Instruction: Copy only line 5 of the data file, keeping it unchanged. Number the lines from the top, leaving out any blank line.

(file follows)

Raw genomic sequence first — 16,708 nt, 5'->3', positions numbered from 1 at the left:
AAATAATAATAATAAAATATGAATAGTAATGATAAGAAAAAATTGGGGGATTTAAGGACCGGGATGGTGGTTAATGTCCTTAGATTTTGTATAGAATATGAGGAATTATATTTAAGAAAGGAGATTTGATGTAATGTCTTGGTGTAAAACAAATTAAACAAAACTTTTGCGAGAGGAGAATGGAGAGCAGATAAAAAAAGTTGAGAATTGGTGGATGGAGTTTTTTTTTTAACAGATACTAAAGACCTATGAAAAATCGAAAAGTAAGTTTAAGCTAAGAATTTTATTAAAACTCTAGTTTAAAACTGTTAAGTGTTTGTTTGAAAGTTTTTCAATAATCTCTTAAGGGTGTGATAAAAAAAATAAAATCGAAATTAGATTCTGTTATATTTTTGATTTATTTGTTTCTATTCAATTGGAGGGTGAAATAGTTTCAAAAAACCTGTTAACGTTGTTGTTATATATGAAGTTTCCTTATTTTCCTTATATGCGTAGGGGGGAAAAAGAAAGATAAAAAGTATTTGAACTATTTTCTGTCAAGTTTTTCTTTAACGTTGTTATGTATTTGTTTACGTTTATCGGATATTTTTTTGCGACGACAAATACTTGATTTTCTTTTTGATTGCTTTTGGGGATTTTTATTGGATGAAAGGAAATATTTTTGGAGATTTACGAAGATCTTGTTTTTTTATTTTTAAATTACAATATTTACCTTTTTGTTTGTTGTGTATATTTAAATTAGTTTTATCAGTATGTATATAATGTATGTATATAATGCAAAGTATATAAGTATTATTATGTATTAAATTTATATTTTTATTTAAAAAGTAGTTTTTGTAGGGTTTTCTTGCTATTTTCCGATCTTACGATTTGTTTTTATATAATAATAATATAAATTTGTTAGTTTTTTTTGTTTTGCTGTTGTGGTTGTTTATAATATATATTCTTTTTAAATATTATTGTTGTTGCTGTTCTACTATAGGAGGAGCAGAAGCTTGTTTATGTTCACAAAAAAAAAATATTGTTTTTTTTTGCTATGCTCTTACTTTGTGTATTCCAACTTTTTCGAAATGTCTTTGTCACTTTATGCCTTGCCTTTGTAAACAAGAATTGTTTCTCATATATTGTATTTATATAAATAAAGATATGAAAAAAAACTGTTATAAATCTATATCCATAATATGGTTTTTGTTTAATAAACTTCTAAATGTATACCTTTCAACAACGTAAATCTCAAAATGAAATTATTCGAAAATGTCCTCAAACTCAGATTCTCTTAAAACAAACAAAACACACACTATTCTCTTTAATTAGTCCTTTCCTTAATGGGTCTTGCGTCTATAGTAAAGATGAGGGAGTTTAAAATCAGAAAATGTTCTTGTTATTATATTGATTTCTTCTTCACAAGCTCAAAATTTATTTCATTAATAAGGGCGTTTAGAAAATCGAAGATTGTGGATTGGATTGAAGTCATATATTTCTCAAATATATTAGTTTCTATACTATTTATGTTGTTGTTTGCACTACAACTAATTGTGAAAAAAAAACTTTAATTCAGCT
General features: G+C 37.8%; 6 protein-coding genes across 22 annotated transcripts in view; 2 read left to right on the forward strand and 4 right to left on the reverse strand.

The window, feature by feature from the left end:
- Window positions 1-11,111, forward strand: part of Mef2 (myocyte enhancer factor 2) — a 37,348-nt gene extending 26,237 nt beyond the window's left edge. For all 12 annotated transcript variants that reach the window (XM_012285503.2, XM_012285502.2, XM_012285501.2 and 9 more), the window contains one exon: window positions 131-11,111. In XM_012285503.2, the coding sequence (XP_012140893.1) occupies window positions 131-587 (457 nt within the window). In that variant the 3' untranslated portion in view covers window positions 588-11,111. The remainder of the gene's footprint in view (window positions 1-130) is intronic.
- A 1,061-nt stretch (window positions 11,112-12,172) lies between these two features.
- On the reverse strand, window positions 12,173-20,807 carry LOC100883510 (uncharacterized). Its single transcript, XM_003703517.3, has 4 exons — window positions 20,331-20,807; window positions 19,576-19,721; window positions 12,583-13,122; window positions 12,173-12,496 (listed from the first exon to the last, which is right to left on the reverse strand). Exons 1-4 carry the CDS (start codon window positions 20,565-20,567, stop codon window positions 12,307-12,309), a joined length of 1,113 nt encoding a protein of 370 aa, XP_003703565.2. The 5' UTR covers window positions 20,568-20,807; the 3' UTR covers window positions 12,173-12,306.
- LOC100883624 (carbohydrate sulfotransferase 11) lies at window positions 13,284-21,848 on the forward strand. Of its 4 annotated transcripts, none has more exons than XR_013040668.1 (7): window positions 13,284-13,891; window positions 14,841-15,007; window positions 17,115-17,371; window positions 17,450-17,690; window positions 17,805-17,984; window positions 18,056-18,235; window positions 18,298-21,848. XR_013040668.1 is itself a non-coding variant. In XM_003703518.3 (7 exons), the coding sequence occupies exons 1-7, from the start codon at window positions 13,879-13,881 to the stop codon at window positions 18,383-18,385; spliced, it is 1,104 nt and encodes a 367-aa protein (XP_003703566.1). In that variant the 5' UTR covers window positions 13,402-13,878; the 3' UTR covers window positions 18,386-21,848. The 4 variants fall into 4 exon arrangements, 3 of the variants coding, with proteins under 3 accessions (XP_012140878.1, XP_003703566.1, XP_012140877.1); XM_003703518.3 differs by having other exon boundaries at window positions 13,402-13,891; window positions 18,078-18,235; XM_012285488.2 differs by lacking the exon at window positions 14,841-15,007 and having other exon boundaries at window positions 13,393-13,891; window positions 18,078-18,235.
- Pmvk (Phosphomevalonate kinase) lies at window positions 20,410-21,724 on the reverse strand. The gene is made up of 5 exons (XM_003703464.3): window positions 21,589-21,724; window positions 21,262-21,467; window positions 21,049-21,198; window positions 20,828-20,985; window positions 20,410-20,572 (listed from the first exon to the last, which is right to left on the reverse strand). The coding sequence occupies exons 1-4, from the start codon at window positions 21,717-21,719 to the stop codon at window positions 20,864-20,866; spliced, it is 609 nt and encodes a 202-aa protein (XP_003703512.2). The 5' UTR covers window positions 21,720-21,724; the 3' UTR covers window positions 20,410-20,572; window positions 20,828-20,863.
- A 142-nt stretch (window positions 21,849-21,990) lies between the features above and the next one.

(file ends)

- Window positions 1-11,111, forward strand: part of Mef2 (myocyte enhancer factor 2) — a 37,348-nt gene extending 26,237 nt beyond the window's left edge. For all 12 annotated transcript variants that reach the window (XM_012285503.2, XM_012285502.2, XM_012285501.2 and 9 more), the window contains one exon: window positions 131-11,111. In XM_012285503.2, the coding sequence (XP_012140893.1) occupies window positions 131-587 (457 nt within the window). In that variant the 3' untranslated portion in view covers window positions 588-11,111. The remainder of the gene's footprint in view (window positions 1-130) is intronic.